Owning a giant, luxurious home is a status symbol. But owning status symbols is a great way not to retire early. But here’s the good news: Houses are assets that you can sell. “Downgrading” (is it really a downgrade, though?) to a significantly smaller house that costs you much less is an option that’s always on the table.
And what if I told you there was even a way to live “rent or mortgage free?” I’m not kidding. And no, it doesn’t involve squatting, I promise. What I am referring to is the practice of house hacking – renting out rooms in your home or a section of a multifamily home and using the passive income to pay off your rent or mortgage each month.
Not only is house hacking entirely possible, but lots of people do it! And remember, by completely eliminating your monthly housing payment, you just literally saved – on average – 33% of your monthly spending. And all of that money that can be socked away for your early retirement! Plus, if you own your home, you’re also building equity.
How to Save by Cutting Your Transportation Costs
If you think saving for early retirement by cutting your transportation costs is impossible – think again! You know that bright red 2021 BMW you’ve been coveting? You don’t need it. It’s another wealth trap, a shiny status symbol that in no way helps you build wealth. It’s a losing investment all around.
In fact, you might not need a new car at all. In the case that you do, I highly recommend buying a pre-owned car at least one-year-old if not older. Cars lose a significant value the moment they are driven off the lot for the first time. In other words, you will already be saving significant money on the front end by buying a (slightly) used car.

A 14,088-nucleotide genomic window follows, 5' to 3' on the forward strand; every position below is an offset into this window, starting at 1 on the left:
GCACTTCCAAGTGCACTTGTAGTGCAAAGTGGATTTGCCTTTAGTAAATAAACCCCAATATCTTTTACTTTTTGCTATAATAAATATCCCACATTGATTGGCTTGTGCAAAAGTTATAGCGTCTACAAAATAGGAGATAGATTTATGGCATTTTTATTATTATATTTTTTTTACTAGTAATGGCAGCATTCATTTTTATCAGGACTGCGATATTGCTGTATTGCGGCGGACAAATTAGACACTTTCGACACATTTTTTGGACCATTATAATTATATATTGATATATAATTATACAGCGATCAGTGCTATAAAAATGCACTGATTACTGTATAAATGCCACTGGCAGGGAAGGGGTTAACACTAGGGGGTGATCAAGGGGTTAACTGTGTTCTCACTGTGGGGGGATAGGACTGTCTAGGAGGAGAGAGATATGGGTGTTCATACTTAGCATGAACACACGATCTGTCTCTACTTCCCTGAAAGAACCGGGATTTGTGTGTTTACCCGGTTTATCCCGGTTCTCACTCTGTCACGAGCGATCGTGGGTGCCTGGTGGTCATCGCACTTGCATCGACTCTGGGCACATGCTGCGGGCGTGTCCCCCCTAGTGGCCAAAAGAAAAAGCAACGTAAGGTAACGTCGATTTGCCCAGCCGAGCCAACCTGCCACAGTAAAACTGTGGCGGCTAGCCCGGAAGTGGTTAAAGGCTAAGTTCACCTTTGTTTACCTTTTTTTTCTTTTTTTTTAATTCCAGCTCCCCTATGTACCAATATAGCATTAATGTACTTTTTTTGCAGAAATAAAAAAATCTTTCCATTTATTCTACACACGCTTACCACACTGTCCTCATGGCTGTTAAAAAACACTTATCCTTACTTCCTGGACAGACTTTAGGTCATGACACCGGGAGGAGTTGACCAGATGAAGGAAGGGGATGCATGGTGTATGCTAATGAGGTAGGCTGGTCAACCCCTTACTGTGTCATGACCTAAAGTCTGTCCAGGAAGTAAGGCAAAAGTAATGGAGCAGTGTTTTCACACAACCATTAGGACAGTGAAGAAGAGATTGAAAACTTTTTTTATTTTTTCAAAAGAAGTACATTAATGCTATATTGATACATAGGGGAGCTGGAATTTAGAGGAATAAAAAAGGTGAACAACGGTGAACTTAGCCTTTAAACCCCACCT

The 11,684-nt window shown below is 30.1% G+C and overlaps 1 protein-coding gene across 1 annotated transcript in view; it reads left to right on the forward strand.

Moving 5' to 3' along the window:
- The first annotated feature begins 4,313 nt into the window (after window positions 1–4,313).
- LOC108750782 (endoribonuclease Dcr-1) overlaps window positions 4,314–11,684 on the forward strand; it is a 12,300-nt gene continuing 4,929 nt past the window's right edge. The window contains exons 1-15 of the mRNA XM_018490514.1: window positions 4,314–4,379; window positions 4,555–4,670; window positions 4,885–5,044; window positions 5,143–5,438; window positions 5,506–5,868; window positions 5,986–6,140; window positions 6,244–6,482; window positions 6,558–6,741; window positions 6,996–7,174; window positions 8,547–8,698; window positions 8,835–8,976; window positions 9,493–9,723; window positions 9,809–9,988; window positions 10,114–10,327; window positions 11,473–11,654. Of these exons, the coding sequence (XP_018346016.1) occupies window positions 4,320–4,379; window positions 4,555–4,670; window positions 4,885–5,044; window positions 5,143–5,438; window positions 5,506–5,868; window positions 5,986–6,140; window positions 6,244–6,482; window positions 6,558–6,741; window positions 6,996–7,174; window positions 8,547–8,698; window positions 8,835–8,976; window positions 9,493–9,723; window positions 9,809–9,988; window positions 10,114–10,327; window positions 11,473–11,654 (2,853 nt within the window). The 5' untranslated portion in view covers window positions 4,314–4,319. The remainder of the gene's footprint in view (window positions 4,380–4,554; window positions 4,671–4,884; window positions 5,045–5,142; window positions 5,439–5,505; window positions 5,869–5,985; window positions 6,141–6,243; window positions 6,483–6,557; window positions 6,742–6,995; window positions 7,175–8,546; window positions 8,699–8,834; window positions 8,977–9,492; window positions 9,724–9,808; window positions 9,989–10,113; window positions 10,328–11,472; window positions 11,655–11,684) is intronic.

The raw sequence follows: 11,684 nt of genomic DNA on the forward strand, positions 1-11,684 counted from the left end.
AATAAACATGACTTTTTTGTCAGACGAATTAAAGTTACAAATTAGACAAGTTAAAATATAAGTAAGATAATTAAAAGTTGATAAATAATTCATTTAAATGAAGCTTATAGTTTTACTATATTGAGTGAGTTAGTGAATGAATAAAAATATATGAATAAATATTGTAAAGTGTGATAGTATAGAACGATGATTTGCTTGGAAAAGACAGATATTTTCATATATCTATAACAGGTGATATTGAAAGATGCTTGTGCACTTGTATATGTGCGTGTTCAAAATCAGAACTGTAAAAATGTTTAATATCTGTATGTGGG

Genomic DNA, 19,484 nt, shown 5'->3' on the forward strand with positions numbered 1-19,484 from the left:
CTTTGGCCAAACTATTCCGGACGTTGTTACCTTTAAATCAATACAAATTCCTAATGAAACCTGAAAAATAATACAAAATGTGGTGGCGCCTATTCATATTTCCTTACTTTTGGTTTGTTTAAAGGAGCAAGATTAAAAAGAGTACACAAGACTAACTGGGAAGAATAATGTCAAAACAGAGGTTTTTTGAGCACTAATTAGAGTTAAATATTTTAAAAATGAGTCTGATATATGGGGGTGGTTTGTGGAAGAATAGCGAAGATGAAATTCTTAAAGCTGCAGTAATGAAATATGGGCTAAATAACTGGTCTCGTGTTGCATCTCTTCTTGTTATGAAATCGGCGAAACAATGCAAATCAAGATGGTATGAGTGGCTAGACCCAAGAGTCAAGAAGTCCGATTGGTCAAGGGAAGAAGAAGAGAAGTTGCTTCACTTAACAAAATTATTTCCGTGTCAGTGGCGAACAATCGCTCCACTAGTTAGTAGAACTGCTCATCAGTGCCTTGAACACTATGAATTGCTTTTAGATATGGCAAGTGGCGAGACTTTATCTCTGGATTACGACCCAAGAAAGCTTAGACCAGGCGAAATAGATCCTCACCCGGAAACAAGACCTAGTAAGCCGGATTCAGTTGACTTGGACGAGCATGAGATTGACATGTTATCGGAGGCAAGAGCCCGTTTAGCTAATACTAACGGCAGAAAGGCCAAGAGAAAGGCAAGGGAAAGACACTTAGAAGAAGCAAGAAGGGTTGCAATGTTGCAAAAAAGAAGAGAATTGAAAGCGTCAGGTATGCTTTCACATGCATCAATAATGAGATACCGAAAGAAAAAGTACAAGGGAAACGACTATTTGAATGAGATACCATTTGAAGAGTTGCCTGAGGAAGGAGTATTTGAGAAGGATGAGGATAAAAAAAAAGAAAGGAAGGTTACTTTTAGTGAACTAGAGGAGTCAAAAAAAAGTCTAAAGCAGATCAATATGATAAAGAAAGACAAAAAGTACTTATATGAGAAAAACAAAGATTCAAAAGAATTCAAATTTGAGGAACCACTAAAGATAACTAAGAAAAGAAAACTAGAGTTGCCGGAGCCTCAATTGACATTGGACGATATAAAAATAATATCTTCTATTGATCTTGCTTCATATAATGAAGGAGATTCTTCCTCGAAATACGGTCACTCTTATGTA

But what if I told you that you don’t even need a car at all? Is your mind blown yet? Of course, you may need a car right now, especially if you are using it to commute to work.
However, finding a place to live that’s within walking or biking distance to work is an incredible way to completely eliminate your car expenses each month. And not only are bikes and walking cheaper than a car, they are great for the environment (and your health), too. See, isn’t saving for early retirement both fun AND refreshing?
How to Save on Your Food Bill
Another way to save big money every month is to cut down on your food expenses. The easiest way to do this is to cut out restaurant meals as much as possible
The average household spends $3,365 per year on food away from home. That breaks down to about $280 per month. Spending nearly $300 per month on takeout and restaurants is a surefire way to make early retirement a much longer path.
Instead, you should focus on making as many of your meals at home as possible. If you are working in an office next year, brown-bag your lunch each day. Make dining out an occasional treat, not a habit.
The folks over at ChooseFI recommend limiting your food spending to $2 per meal. That may sound impossible, but it’s really not. There are plenty of inexpensive options and store brand items available in the market.
Of course, if you want to be super ambitious, you may even want to try growing your own food at home. I’m not suggesting you start raising cattle – but then again…
Concluding Thoughts on Saving for Early Retirement
Saving for early retirement is possible. But the trick is to not sweat the small stuff – like those delicious lattes – and focus on cutting down your three largest expenditures: housing, transportation and food.
— Brian Reiser
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Source: Investment U